Weber Shandwick tracks the negative sentiment on Twitter towards key politicians in the run up to #GE2015.
David Cameron, Nick Clegg, Ed Miliband, they’ve all suffered at the hand of the Internet troll.
Trolls can be destructive, callous and absurd. They delight, inflame and expose in equal measure.
United by a disdain for slick rick politicians and ‘the establishment’, the troll is the natural enemy of the political classes.
Over the next few months Weber Shandwick will be tracking the effect of these dangerous creatures on a selection of our top 11 UK politicians to watch as they fight for the public’s affection in the run-up to May.
* Negative Twitter Sentiment tracked using Sentiment 140, one of the pre-eminent free sentiment trackers on the web.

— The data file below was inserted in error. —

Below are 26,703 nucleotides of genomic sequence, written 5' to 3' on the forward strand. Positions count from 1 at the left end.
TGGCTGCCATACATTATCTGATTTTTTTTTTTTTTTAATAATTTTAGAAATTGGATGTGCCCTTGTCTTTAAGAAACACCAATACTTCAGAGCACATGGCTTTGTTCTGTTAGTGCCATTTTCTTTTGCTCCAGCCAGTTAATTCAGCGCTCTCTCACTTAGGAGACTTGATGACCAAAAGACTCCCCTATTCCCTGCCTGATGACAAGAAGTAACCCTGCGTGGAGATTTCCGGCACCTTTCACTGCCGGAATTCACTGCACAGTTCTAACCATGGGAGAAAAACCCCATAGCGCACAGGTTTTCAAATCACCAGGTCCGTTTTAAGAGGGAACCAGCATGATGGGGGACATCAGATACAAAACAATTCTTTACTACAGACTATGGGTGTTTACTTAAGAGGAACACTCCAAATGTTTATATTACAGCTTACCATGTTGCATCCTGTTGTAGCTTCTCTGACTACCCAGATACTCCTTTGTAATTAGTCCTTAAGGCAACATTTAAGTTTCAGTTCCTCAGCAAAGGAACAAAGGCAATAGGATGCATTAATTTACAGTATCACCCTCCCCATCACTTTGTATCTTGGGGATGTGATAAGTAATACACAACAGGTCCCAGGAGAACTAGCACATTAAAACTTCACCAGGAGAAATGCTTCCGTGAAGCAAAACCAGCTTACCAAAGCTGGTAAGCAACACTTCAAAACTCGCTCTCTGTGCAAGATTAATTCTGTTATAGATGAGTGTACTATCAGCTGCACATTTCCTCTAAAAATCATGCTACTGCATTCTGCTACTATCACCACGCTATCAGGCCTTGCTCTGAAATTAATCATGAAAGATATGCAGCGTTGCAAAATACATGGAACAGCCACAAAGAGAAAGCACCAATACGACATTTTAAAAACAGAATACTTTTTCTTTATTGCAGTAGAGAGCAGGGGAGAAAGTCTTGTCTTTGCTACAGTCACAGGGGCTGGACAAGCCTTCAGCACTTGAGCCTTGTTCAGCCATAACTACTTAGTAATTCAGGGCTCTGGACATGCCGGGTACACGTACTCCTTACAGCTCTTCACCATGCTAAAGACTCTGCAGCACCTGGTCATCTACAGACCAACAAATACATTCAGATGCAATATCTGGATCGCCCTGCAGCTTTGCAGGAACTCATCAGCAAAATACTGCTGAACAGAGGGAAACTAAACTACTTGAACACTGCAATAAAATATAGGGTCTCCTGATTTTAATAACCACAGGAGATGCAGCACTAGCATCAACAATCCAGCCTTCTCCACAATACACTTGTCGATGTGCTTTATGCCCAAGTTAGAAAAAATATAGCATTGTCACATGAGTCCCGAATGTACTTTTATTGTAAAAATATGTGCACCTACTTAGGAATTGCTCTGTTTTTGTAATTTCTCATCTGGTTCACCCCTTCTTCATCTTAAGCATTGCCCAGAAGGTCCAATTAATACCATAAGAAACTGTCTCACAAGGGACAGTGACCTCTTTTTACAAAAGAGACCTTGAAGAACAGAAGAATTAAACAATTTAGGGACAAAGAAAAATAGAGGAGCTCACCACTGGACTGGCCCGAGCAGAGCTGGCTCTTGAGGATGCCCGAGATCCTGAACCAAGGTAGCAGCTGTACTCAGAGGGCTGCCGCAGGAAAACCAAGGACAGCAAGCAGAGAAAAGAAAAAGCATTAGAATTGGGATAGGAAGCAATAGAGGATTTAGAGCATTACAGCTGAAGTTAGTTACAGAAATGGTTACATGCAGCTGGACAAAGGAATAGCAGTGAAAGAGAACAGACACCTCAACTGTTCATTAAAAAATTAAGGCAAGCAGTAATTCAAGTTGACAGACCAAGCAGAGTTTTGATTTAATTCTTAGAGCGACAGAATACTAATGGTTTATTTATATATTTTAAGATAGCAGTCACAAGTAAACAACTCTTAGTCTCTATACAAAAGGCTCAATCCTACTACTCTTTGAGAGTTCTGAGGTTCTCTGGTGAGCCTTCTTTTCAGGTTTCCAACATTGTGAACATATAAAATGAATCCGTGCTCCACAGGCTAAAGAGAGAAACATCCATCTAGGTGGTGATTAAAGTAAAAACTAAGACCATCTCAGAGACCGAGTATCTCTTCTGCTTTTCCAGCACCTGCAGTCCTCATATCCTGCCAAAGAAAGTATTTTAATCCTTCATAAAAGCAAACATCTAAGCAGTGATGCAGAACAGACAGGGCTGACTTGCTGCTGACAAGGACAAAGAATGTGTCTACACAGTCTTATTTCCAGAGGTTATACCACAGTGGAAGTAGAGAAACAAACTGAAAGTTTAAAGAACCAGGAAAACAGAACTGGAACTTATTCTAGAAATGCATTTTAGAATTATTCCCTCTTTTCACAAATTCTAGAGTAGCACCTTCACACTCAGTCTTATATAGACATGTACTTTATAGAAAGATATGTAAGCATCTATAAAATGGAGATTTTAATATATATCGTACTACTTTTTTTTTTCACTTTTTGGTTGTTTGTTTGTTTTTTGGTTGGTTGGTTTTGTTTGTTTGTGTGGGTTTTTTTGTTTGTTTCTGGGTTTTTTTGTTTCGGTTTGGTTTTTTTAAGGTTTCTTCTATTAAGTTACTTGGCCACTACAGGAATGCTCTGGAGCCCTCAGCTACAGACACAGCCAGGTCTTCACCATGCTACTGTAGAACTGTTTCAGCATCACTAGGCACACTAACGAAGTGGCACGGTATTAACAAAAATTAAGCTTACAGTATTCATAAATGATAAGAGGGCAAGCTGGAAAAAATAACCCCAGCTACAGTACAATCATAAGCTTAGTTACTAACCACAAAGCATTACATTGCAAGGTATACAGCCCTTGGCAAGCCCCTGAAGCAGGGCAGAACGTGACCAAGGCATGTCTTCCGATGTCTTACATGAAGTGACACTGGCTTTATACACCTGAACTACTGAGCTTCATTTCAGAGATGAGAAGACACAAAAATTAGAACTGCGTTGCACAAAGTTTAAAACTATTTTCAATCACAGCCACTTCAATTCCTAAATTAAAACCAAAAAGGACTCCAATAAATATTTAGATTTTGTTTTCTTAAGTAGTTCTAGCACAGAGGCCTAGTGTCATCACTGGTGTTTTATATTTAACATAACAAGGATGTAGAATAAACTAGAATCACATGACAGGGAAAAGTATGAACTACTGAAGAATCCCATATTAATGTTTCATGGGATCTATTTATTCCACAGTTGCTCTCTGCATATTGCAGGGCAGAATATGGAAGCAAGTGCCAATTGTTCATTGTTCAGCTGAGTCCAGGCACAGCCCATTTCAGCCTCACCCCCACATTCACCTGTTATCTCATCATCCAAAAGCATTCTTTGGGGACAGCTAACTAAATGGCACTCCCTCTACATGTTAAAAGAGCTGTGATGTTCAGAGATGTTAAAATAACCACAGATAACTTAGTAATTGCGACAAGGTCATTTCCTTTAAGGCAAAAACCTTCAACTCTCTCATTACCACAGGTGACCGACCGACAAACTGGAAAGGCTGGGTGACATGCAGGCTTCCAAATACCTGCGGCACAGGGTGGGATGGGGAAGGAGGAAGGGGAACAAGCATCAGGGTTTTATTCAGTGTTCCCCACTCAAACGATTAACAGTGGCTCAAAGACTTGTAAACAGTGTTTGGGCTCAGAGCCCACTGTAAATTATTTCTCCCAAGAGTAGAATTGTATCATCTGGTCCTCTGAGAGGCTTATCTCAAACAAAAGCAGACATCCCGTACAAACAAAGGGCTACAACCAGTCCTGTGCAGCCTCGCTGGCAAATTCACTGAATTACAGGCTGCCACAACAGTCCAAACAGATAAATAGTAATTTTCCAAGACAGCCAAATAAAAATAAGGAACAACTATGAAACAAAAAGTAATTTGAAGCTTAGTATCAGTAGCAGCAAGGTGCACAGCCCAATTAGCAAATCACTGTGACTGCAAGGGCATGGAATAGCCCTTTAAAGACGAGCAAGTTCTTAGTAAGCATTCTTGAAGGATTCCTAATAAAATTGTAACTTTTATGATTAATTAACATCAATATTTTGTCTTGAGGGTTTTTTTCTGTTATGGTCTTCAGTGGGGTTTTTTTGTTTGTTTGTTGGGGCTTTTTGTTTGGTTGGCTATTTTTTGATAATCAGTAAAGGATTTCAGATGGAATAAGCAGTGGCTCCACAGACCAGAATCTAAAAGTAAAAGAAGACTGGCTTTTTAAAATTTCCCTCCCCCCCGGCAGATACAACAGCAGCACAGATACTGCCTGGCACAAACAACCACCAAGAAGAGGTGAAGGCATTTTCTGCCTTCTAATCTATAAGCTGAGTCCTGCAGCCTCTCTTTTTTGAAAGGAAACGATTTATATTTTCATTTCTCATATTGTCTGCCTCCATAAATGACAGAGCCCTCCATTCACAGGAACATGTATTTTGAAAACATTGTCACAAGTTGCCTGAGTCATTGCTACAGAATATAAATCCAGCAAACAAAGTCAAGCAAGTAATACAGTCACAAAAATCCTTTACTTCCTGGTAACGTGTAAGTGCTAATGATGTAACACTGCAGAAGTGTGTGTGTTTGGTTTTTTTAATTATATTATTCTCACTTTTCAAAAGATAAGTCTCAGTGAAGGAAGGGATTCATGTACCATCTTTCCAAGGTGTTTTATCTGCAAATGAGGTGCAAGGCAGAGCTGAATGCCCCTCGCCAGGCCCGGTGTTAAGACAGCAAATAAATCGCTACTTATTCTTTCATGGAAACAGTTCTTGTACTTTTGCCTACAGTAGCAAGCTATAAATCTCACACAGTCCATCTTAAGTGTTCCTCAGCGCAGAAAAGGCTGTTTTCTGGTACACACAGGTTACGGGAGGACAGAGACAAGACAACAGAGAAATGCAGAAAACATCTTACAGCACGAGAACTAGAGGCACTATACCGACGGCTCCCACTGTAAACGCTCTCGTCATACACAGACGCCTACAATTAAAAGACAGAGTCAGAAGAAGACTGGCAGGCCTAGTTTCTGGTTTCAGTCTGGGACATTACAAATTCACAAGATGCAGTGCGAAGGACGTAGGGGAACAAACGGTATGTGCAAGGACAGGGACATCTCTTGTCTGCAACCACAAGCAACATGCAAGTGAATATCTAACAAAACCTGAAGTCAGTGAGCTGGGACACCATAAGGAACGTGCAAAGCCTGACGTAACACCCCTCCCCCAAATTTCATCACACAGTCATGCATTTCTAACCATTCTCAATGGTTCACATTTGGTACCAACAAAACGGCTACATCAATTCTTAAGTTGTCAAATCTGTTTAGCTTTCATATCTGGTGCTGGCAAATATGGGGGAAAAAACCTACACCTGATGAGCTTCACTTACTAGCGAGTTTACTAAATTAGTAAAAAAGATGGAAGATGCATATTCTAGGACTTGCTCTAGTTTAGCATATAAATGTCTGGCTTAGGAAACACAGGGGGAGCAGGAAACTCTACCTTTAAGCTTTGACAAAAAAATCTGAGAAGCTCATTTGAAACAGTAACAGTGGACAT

Here’s a few key findings from this week’s scores at the doors:
1.A right balls up
Mr. Balls has had an odd week. From quacking like ducks to schoolchildren, to not knowing the answer to 6 x 7, there has been ample ammunition for the Trolls this week. 13 points up on the troll-o-meter shows this, but the shadow chancellor has been strangely quiet this election campaign, so dont be surprised if we see his score dip next week.
2. The Milifandom ride to the rescue
Anyone notice those very low scores for the leader of the opposition? We certainly have. Mr. Miliband’s trolling scores yet again pale in comparison to the PM’s. But why? Perhaps because most analysts think he’s run a far better campaign than the Mr. Cameron, and partly because of a strange phenomenon this week called the ‘Milifandom’. I’ll let you google that one if you don’t know about it already…